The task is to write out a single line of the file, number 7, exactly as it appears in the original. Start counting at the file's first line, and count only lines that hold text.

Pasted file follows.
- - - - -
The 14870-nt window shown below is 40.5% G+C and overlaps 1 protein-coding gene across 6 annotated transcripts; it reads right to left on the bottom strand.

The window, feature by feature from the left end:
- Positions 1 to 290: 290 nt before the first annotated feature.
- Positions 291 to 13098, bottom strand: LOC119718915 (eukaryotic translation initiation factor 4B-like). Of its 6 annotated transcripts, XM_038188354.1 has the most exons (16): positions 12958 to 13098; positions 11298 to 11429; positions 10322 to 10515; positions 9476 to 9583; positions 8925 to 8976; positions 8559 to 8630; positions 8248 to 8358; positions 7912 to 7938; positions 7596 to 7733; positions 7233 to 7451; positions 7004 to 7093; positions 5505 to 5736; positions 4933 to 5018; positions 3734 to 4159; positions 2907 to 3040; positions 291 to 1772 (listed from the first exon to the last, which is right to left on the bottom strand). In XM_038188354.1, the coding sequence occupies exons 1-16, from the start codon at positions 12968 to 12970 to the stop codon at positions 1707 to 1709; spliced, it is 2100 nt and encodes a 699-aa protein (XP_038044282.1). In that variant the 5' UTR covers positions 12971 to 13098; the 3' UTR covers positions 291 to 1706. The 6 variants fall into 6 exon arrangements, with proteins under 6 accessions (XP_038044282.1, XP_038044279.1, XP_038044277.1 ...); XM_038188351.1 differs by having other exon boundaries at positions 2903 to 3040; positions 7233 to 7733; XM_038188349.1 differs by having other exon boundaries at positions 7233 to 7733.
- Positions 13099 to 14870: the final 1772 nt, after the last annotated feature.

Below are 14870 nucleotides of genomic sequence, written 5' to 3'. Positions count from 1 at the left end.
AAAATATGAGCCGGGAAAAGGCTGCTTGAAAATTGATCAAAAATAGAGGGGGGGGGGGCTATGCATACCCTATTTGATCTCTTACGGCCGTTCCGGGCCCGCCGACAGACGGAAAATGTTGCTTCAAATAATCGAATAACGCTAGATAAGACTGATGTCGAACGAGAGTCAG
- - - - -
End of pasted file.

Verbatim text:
AAAATATGAGCCGGGAAAAGGCTGCTTGAAAATTGATCAAAAATAGAGGGGGGGGGGGCTATGCATACCCTATTTGATCTCTTACGGCCGTTCCGGGCCCGCCGACAGACGGAAAATGTTGCTTCAAATAATCGAATAACGCTAGATAAGACTGATGTCGAACGAGAGTCAG